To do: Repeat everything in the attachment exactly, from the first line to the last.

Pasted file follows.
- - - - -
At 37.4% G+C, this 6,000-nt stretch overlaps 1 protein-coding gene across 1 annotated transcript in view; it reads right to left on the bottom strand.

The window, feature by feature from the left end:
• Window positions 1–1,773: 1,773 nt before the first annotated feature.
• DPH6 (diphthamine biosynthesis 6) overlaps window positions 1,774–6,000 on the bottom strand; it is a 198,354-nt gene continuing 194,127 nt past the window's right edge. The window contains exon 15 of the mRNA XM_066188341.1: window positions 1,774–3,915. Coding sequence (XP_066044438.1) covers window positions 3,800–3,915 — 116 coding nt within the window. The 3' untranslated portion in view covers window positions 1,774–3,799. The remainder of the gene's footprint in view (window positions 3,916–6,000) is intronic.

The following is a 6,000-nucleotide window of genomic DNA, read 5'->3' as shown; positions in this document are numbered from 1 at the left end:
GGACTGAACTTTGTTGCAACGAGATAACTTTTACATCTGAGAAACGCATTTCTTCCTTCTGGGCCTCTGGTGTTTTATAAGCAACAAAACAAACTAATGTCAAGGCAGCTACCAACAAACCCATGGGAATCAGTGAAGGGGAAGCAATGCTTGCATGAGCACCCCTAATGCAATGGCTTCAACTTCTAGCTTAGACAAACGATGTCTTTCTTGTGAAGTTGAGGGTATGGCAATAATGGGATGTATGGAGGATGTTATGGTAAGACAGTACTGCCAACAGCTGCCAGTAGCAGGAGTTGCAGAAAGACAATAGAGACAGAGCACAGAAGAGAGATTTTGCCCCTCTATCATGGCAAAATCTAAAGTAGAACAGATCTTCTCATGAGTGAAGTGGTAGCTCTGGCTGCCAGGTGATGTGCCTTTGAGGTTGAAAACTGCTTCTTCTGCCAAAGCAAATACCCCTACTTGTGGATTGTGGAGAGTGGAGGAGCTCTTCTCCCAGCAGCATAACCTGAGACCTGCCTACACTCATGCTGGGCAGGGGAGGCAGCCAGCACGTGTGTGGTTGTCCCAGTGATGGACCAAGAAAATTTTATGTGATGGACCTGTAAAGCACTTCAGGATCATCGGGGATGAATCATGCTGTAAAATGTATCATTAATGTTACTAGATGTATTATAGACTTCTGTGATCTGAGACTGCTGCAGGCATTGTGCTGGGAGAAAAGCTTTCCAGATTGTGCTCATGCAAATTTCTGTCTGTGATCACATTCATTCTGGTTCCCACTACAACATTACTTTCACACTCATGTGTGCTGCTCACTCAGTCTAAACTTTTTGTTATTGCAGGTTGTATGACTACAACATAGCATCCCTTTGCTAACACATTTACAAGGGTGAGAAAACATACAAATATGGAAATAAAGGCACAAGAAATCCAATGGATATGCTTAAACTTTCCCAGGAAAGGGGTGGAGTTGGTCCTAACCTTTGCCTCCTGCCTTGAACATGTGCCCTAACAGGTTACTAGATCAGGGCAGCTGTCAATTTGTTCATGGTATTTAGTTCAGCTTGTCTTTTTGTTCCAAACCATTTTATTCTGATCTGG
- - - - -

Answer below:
At 37.4% G+C, this 6,000-nt stretch overlaps 1 protein-coding gene across 1 annotated transcript in view; it reads right to left on the bottom strand.

The window, feature by feature from the left end:
• Window positions 1–1,773: 1,773 nt before the first annotated feature.
• DPH6 (diphthamine biosynthesis 6) overlaps window positions 1,774–6,000 on the bottom strand; it is a 198,354-nt gene continuing 194,127 nt past the window's right edge. The window contains exon 15 of the mRNA XM_066188341.1: window positions 1,774–3,915. Coding sequence (XP_066044438.1) covers window positions 3,800–3,915 — 116 coding nt within the window. The 3' untranslated portion in view covers window positions 1,774–3,799. The remainder of the gene's footprint in view (window positions 3,916–6,000) is intronic.

The following is a 6,000-nucleotide window of genomic DNA, read 5'->3' as shown; positions in this document are numbered from 1 at the left end:
GGACTGAACTTTGTTGCAACGAGATAACTTTTACATCTGAGAAACGCATTTCTTCCTTCTGGGCCTCTGGTGTTTTATAAGCAACAAAACAAACTAATGTCAAGGCAGCTACCAACAAACCCATGGGAATCAGTGAAGGGGAAGCAATGCTTGCATGAGCACCCCTAATGCAATGGCTTCAACTTCTAGCTTAGACAAACGATGTCTTTCTTGTGAAGTTGAGGGTATGGCAATAATGGGATGTATGGAGGATGTTATGGTAAGACAGTACTGCCAACAGCTGCCAGTAGCAGGAGTTGCAGAAAGACAATAGAGACAGAGCACAGAAGAGAGATTTTGCCCCTCTATCATGGCAAAATCTAAAGTAGAACAGATCTTCTCATGAGTGAAGTGGTAGCTCTGGCTGCCAGGTGATGTGCCTTTGAGGTTGAAAACTGCTTCTTCTGCCAAAGCAAATACCCCTACTTGTGGATTGTGGAGAGTGGAGGAGCTCTTCTCCCAGCAGCATAACCTGAGACCTGCCTACACTCATGCTGGGCAGGGGAGGCAGCCAGCACGTGTGTGGTTGTCCCAGTGATGGACCAAGAAAATTTTATGTGATGGACCTGTAAAGCACTTCAGGATCATCGGGGATGAATCATGCTGTAAAATGTATCATTAATGTTACTAGATGTATTATAGACTTCTGTGATCTGAGACTGCTGCAGGCATTGTGCTGGGAGAAAAGCTTTCCAGATTGTGCTCATGCAAATTTCTGTCTGTGATCACATTCATTCTGGTTCCCACTACAACATTACTTTCACACTCATGTGTGCTGCTCACTCAGTCTAAACTTTTTGTTATTGCAGGTTGTATGACTACAACATAGCATCCCTTTGCTAACACATTTACAAGGGTGAGAAAACATACAAATATGGAAATAAAGGCACAAGAAATCCAATGGATATGCTTAAACTTTCCCAGGAAAGGGGTGGAGTTGGTCCTAACCTTTGCCTCCTGCCTTGAACATGTGCCCTAACAGGTTACTAGATCAGGGCAGCTGTCAATTTGTTCATGGTATTTAGTTCAGCTTGTCTTTTTGTTCCAAACCATTTTATTCTGATCTGG